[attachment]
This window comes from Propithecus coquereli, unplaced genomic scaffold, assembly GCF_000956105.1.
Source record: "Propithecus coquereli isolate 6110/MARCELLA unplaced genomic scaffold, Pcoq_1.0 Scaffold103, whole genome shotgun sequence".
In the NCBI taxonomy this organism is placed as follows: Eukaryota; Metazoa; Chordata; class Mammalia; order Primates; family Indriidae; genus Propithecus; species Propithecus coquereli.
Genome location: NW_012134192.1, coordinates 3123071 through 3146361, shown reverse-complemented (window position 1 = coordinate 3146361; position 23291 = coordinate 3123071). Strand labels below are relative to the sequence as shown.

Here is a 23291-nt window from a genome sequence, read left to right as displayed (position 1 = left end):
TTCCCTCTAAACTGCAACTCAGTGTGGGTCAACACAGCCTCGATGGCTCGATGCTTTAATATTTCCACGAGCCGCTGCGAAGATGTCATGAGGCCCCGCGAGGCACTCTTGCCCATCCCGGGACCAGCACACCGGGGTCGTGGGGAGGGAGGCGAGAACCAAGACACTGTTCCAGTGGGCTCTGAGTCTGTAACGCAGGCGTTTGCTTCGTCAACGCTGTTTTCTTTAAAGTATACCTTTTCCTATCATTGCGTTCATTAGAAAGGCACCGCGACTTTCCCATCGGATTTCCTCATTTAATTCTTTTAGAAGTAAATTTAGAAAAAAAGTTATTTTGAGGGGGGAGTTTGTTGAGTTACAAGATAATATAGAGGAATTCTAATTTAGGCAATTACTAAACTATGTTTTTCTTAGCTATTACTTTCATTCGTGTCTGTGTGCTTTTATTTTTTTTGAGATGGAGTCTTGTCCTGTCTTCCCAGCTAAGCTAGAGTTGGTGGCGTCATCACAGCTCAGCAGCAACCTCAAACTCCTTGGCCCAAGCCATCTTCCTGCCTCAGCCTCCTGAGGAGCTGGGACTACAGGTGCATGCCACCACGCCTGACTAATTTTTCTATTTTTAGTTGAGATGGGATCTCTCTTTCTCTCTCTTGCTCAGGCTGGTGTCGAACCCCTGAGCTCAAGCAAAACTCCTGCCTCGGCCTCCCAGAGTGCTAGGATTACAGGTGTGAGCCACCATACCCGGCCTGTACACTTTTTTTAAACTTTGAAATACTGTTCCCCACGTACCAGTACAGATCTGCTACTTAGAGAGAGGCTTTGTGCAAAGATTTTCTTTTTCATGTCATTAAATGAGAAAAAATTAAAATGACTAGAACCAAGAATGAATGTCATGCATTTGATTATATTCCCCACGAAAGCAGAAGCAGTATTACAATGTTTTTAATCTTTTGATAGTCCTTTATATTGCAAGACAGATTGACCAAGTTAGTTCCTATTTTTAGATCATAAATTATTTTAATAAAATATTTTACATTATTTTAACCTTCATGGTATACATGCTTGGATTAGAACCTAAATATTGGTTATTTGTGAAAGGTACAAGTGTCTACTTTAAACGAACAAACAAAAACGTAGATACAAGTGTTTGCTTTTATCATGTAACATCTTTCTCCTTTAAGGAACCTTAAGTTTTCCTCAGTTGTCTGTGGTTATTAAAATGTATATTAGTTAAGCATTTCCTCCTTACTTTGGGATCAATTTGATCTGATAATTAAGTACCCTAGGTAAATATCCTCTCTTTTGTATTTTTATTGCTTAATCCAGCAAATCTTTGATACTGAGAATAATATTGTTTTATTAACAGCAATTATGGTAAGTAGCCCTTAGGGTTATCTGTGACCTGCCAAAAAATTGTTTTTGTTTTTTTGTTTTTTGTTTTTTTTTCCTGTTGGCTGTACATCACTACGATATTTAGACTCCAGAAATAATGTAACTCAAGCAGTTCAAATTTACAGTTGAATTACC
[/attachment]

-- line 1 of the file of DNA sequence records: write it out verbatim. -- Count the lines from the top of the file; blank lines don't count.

This window comes from Propithecus coquereli, unplaced genomic scaffold, assembly GCF_000956105.1.